Difference between revisions of "Blaster Master (book)"

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[[Image:Worlds of Power - Blaster Master - Paperback - USA - 1st Edition.jpg|thumb|256x256px|First edition, US paperback.]]
 
[[Image:Worlds of Power - Blaster Master - Paperback - USA - 1st Edition.jpg|thumb|256x256px|First edition, US paperback.]]
  
'''''Blaster Master''''' is a young adult novelization of the video game [[Blaster Master]], and the first book in the [[Worlds of Power]] series. The book is attributed to "A. L. Singer," which was a pen name for [[Peter Lerangis]]. It was published by [[Scholastic]] in 1990.
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'''''Blaster Master''''' is a young adult novelization of the video game [[Blaster Master]], and the first book in the [[Worlds of Power]] series. Like all books in the series, it is attributed to "F. X. Nine," but the internal text describes the author as "A. L. Singer," which is a pen name for [[Peter Lerangis]]. It was published by [[Scholastic]] in 1990.
  
 
My mother allowed me to buy this book from a monthly school book catalog. Although I didn't know anything about the game on which it is based, I knew it was an [[NES]] game, and that was enough to enticed me. I enjoyed the book enough that it made me seek out and play the game. It was only then that I learned how little the book had to do with the game.
 
My mother allowed me to buy this book from a monthly school book catalog. Although I didn't know anything about the game on which it is based, I knew it was an [[NES]] game, and that was enough to enticed me. I enjoyed the book enough that it made me seek out and play the game. It was only then that I learned how little the book had to do with the game.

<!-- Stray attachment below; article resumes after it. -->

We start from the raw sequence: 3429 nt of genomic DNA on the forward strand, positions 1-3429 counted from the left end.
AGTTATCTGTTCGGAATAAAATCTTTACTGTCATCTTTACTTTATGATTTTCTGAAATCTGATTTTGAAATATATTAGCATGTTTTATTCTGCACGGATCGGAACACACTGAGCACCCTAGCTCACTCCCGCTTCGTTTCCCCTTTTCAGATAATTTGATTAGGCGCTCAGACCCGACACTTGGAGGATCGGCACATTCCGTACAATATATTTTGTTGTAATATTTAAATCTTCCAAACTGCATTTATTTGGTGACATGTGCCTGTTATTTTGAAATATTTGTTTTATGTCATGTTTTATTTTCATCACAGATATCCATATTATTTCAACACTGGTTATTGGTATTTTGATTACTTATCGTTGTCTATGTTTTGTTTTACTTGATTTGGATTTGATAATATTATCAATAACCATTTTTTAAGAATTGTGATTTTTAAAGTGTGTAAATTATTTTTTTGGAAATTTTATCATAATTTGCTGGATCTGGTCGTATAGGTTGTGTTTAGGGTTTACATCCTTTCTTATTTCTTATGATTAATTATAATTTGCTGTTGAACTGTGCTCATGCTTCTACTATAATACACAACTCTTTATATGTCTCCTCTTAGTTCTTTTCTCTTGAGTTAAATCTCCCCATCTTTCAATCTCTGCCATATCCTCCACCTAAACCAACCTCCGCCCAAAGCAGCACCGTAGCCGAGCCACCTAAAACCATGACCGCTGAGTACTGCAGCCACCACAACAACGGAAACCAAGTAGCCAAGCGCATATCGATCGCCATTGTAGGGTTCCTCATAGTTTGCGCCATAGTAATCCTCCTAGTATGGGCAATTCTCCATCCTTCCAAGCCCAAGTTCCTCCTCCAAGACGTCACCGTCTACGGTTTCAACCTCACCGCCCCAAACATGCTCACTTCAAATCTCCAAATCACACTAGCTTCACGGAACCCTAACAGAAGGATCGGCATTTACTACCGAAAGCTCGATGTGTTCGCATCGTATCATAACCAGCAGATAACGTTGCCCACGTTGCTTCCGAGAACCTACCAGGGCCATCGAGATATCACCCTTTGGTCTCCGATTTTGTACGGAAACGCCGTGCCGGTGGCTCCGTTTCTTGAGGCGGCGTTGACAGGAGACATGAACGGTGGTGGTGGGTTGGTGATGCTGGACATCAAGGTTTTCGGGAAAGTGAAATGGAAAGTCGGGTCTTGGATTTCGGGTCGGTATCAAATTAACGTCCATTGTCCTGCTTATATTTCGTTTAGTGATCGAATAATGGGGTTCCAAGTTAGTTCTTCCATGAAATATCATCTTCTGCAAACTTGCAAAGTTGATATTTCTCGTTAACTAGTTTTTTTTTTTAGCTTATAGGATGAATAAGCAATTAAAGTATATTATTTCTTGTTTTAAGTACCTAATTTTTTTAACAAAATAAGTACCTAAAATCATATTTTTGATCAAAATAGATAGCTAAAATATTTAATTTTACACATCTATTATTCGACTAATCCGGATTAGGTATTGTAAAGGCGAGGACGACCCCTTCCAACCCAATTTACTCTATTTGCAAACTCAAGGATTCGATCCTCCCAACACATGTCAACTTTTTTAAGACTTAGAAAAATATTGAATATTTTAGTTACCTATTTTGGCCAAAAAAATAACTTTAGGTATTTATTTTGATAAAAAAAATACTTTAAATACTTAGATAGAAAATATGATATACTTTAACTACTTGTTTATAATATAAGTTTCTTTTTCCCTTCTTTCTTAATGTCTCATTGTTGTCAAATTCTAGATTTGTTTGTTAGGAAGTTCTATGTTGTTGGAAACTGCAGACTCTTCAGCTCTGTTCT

Revision as of 15:51, 6 December 2018

Blaster Master is a young adult novelization of the video game Blaster Master, and the first book in the Worlds of Power series. Like all books in the series, it is attributed to "F. X. Nine," but the internal text describes the author as "A. L. Singer," which is a pen name for Peter Lerangis. It was published by Scholastic in 1990.

My mother allowed me to buy this book from a monthly school book catalog. Although I didn't know anything about the game on which it is based, I knew it was an NES game, and that was enough to enticed me. I enjoyed the book enough that it made me seek out and play the game. It was only then that I learned how little the book had to do with the game.

Review

Good

  • The book is fun and properly geared toward children.
  • The book has a much more interesting backstory than the one found in the game: "boy's pet frog escapes and leads him to radioactive waste where he falls into an underground cavern and steals a futuristic tank."
  • The characters created for the book add important camaraderie to the main character, and allow dialogue to an otherwise dialogue-free game. The character Eve was even ret-conned into later installments of the game!

Bad

  • The book uses a lot of artistic license adding to and changing a fair amount of the game.
  • Some of the writing is a bit hokey, but then, it is written for elementary school students.
  • The jokes surrounding Eve's inability to grasp American idioms are pretty bad.
  • The book glosses over the later levels, bosses, and power-ups of the game with a single page.

Ugly

  • Nothing.

Media

Links